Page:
Making It Look Easy
A new grasp
Growing up, I didn’t understand my grandfather’s diabetes, but I knew it was as much a part of his life as his career in the law. Although he eventually relegated his FBI badge to his sock drawer, he never took off his silver medical bracelet. And then there were his toes, several of which were removed when I was in elementary school.
Yes, my grandfather was right: Diabetes was a “raw deal.” But even so, there were still Redskins games to bet on and grandkids to tease. It wasn’t until a decade after his passing, when I was serving as a coast guard officer in Puerto Rico, that I learned that we shared a different bond.
I was on leave for New Year’s when I first knew something wasn’t right. As my parents and I drove across snowy New Hampshire to my sister’s house, we had to stop several times so I could use the bathroom. And then during dinner, I couldn’t stop drinking limeade. Paul Newman smiled back at me from the carton as if he were in on some kind of joke. I didn’t get it, though.
Three weeks later, my wife visited me in Puerto Rico. We spent Friday on my rooftop in Old San Juan. Saturday and Sunday were wide open. Maybe we would hit the beach in Luquillo or drive up the Pork Highway.
We didn’t do either.
My thirst had only gotten worse, and after consulting with Dr. Google, I bought a glucometer. That Saturday, feeling inexplicably hungover, I decided it was time. I pressed the test strip to the drop of blood and waited.
287—three times too high. My heart started pounding.
“You try it,” I said to my wife. “Maybe it’s not calibrated.”
She pricked her finger. 83. Perfect. We were at El Hospital de Veteranos an hour later. We had barely sat down before a gregarious nurse repeated the test.
“Diabetes,” he said, scratching his head. “But you seem too old for type 1 and too fit for type 2. We’ll see what the doctor thinks.”
Editor’s Note: You can get type 1 diabetes at any age and more than half of diagnoses are among people 18 and over.
My wife and I returned to our seats. We were supposed to be at the beach listening to reggaetón. After two hours, I had to escape that suffocating waiting room. We stepped into the afternoon humidity and found a concrete bench. I put my arm around my wife and watched paramedics unload an old veteran from an ambulancía. I took a deep breath, and my wife squeezed my hand.
“It’ll be okay,” she said, wiping a tear. “Your grandfather had diabetes. And you always say he lived a full life.” She was right. I saw my grandfather’s blue eyes and heard his Bronx accent. I thought about how I would be following in his footsteps—albeit ones without toes—and laughed.
How it is
In the two years since that afternoon at Veteranos, I haven’t lost any toes, but I have lost my job. The coast guard told me I couldn’t sail with my shipmates, and the gears of bureaucracy began grinding toward my medical retirement.
A week after the diagnosis, I drove to Mayagüez. My shipmates had been patrolling the Mona Passage for drug smugglers and migrants, and I needed to empty my stateroom. I wasn’t prepared for what I found, though. There were new jokes, new sea stories and a new executive officer. I pretended it didn’t bother me as I stepped onto the pier with my seabag over my shoulder and glucose tablets in my pocket.
Mine were orange flavored, since those were the ones that my grandfather kept in the console of his Camry. We both needed them in case we injected too much insulin.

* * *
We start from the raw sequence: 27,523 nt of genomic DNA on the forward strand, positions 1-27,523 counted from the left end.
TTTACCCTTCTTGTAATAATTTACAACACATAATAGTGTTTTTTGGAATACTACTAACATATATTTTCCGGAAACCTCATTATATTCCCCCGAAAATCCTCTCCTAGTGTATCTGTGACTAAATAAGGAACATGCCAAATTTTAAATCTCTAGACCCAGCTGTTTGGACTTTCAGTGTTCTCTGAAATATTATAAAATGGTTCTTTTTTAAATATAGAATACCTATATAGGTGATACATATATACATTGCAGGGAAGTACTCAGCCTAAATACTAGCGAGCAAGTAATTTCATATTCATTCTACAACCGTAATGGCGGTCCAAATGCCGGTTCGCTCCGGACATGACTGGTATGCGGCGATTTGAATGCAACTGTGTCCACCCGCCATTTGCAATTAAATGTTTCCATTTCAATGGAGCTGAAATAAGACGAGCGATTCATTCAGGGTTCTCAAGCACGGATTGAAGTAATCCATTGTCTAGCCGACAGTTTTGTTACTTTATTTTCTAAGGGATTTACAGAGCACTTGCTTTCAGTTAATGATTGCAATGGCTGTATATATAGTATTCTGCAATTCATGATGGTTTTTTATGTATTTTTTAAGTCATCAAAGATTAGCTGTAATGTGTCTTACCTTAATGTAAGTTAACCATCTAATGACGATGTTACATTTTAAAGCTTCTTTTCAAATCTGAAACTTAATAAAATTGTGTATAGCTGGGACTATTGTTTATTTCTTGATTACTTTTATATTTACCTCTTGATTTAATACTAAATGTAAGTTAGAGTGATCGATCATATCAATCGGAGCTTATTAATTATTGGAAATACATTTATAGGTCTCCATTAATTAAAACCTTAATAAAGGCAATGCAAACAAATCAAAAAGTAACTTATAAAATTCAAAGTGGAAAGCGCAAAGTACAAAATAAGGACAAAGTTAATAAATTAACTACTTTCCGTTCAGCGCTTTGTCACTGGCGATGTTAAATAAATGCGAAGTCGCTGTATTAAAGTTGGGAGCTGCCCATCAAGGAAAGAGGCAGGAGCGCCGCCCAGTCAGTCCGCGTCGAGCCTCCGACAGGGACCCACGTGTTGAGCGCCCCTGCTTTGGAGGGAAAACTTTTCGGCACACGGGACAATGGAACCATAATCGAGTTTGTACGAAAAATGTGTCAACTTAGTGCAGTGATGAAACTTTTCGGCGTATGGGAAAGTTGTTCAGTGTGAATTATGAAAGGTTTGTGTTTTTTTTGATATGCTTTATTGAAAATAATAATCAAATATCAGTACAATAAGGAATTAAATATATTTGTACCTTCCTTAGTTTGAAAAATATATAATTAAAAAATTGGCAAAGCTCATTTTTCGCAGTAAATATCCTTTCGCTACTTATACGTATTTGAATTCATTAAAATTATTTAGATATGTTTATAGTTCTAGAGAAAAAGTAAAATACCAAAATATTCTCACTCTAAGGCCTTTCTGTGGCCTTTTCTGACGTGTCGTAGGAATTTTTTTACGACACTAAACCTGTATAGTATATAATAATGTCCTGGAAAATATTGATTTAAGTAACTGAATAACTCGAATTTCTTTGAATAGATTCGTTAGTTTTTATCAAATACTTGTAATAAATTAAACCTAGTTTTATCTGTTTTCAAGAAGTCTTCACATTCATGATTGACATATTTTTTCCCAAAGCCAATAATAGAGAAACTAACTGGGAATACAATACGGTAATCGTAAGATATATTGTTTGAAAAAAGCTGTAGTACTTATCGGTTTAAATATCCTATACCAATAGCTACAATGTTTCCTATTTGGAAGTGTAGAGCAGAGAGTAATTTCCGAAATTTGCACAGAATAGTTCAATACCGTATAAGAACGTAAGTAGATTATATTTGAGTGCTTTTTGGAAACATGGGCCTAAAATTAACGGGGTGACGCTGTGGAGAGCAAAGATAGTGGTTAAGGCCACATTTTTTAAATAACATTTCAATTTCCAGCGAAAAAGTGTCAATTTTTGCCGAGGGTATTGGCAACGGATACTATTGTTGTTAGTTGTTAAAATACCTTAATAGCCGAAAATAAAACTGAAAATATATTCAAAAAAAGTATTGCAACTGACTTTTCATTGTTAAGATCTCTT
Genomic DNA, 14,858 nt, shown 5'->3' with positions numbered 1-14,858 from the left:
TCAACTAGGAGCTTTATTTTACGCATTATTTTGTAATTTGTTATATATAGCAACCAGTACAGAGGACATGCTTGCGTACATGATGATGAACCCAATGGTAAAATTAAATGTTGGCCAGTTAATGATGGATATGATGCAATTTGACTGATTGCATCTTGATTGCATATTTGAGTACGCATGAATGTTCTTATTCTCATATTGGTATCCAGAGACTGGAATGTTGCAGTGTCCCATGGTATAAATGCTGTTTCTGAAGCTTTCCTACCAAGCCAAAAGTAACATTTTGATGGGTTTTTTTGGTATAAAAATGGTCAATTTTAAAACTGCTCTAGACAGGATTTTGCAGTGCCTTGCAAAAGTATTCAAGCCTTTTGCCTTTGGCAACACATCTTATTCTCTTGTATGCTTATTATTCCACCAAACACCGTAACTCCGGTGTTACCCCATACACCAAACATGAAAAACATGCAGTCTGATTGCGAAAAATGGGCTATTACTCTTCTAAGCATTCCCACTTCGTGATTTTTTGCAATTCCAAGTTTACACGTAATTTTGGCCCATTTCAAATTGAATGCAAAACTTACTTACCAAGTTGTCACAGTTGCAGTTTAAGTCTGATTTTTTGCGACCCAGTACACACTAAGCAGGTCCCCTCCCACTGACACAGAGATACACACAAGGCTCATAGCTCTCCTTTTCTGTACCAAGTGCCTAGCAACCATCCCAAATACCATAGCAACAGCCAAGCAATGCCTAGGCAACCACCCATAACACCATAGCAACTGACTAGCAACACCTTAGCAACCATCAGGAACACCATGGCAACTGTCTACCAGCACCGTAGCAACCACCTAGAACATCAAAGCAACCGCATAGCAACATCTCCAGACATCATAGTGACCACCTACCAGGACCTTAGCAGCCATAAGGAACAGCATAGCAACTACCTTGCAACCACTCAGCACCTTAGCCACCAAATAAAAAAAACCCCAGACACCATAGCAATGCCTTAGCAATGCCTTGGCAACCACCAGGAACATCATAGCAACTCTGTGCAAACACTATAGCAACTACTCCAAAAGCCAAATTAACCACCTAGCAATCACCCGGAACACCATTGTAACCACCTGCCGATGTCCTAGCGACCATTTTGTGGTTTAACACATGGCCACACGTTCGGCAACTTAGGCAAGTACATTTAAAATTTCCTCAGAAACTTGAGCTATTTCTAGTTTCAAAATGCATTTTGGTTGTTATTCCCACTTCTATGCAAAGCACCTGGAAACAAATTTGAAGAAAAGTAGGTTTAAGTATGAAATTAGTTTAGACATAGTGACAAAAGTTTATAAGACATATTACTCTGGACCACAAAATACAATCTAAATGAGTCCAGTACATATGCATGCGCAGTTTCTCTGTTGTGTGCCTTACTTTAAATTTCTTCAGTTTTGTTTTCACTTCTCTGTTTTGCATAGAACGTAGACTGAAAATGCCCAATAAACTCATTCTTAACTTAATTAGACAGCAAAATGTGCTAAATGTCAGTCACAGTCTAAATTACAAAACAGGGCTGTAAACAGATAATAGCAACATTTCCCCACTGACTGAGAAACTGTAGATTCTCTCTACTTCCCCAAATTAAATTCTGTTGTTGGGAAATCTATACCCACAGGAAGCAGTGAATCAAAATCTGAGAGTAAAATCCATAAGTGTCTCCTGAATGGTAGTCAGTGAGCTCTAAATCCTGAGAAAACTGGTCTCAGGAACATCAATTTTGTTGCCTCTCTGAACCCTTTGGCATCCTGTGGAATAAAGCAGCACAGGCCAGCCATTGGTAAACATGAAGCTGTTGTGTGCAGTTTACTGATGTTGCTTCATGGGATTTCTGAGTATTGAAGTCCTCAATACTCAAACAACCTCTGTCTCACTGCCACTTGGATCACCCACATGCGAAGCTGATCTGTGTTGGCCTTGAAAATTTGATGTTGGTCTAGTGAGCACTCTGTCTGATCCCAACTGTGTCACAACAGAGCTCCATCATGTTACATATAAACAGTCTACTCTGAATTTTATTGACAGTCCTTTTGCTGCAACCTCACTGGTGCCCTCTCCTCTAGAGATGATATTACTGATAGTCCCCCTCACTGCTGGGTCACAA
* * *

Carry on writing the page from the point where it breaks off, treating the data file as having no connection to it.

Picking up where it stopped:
Speaking of, while the advent of the pen needle means that I can surreptitiously inject myself, my grandfather lived in the syringe era. He would produce his kit with so much fanfare, often just before a family dinner, that one expected a trumpeter to announce the procedure’s commencement. He would inspect the syringe in the light, undo his belt, and plunge the needle into his belly. If we were lucky, he would happily let fly a litany of curse words, almost always involving some unseen “miserable bastard.”
Like a lot of people with diabetes, my grandfather also suffered from bouts of hypoglycemia. One day, my sister and I walked to his house and saw his “lady friend’s” Cadillac parked in front. Shirley met us at the door and told us that our grandfather was recuperating from an episode. I climbed the stairs to his bedroom and peered in.
My grandfather, usually a dapper dresser, sat on his bed in a rumpled undershirt, his gold Celtic cross dangling down his chest. He stared at the beige carpet. Physically he was there, but that was it. I crept away.
My first low occurred back at my parent’s house. My sister had purchased a badminton set for our nieces and nephews, and she and her husband challenged me and my wife to a couples match. For an hour, we took a break from adulthood to swat at a plastic cone. I began feeling lightheaded, but it wasn’t until my brother-in-law began scoring with ease that I ducked into the house to check my number. 43. My wife and mom hovered over me. “I’m fine,” I said, hands shaking. “I just need some orange juice.”
That was what my grandfather always drank.
That badminton match reminded me of playing Wiffle Ball with my older brothers. After mowing our grandfather’s lawn and pulling weeds, we would take turns pitching and batting. My grandfather would heckle us from the shade of the right field hedge row, a glass of Glenlivet in hand. My older brothers would hit home runs over the house and whiz curveballs across the plate. What I couldn’t match with skill, I matched with effort, diving at every chance.
“Look at the kid,” my grandfather would cackle. “He’s all ass and elbows. He needs to learn how to make it look easy!”
When my diabetes comes up in conversation, people offer their sympathy. “It’s fine,” I say. “It’s manageable.”
What I don’t tell them is that I knew a guy who made it look easy, a guy who’s still with me every time I prick my finger or jab a needle into my belly.